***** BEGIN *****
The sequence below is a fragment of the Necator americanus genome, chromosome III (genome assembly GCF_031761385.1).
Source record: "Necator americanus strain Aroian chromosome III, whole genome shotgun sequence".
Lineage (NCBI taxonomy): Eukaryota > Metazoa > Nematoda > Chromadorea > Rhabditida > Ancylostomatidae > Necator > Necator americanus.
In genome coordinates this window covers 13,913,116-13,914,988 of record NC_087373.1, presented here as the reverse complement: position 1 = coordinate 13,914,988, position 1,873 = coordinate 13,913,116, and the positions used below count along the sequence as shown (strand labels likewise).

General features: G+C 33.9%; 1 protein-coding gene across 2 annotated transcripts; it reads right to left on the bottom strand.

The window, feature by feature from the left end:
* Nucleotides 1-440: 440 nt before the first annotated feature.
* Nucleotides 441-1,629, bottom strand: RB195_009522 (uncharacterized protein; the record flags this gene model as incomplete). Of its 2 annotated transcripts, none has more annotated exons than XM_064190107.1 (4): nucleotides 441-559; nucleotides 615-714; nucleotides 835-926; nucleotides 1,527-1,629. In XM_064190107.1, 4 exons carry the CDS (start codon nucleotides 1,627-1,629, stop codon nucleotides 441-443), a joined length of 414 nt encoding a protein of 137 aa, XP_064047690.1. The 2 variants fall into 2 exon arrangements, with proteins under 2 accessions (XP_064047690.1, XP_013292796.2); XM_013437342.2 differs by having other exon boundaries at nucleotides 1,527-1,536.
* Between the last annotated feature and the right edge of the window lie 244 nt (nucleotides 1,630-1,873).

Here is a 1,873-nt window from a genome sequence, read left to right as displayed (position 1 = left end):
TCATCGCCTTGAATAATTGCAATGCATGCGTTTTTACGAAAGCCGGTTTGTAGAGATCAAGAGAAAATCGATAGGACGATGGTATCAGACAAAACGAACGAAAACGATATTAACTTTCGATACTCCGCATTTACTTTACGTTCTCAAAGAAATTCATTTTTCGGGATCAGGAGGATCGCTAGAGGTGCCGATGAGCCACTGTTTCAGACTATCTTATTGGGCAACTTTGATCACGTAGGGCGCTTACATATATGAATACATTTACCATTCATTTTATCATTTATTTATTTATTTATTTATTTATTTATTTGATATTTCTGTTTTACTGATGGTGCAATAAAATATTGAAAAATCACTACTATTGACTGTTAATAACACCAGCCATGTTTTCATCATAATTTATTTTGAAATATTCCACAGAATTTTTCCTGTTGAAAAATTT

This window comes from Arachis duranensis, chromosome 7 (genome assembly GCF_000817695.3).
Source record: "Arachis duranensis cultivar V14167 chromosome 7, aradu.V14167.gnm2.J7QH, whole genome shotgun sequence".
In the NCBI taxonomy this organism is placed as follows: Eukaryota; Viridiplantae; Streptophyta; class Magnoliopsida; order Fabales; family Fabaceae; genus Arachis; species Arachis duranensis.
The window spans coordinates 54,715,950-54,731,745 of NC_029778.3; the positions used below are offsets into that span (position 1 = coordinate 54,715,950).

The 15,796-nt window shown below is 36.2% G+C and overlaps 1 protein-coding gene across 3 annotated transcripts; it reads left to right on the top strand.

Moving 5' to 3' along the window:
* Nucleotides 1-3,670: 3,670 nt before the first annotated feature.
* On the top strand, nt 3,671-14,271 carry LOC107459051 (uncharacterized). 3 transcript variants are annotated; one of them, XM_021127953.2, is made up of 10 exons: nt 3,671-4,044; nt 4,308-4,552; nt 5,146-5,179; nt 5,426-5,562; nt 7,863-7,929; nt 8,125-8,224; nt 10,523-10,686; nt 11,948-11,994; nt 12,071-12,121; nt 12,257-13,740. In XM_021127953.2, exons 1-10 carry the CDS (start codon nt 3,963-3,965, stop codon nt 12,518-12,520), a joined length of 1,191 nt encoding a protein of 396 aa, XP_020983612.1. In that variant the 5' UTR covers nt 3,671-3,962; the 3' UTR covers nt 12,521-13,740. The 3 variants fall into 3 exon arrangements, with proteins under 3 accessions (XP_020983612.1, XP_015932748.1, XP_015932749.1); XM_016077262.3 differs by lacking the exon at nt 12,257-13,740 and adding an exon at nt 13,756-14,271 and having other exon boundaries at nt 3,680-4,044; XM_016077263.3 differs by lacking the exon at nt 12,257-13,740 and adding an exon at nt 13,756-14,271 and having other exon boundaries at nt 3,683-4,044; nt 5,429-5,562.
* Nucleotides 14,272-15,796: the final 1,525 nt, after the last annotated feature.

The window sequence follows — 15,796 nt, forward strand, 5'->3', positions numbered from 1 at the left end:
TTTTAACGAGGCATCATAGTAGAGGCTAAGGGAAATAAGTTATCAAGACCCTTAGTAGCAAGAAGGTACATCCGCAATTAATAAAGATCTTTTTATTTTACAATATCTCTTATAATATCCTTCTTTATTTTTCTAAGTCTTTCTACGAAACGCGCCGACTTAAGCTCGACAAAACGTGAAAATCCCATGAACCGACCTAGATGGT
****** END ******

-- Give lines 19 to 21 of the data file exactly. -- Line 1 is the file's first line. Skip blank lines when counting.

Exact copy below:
* On the top strand, nt 3,671-14,271 carry LOC107459051 (uncharacterized). 3 transcript variants are annotated; one of them, XM_021127953.2, is made up of 10 exons: nt 3,671-4,044; nt 4,308-4,552; nt 5,146-5,179; nt 5,426-5,562; nt 7,863-7,929; nt 8,125-8,224; nt 10,523-10,686; nt 11,948-11,994; nt 12,071-12,121; nt 12,257-13,740. In XM_021127953.2, exons 1-10 carry the CDS (start codon nt 3,963-3,965, stop codon nt 12,518-12,520), a joined length of 1,191 nt encoding a protein of 396 aa, XP_020983612.1. In that variant the 5' UTR covers nt 3,671-3,962; the 3' UTR covers nt 12,521-13,740. The 3 variants fall into 3 exon arrangements, with proteins under 3 accessions (XP_020983612.1, XP_015932748.1, XP_015932749.1); XM_016077262.3 differs by lacking the exon at nt 12,257-13,740 and adding an exon at nt 13,756-14,271 and having other exon boundaries at nt 3,680-4,044; XM_016077263.3 differs by lacking the exon at nt 12,257-13,740 and adding an exon at nt 13,756-14,271 and having other exon boundaries at nt 3,683-4,044; nt 5,429-5,562.
* Nucleotides 14,272-15,796: the final 1,525 nt, after the last annotated feature.

The window sequence follows — 15,796 nt, forward strand, 5'->3', positions numbered from 1 at the left end: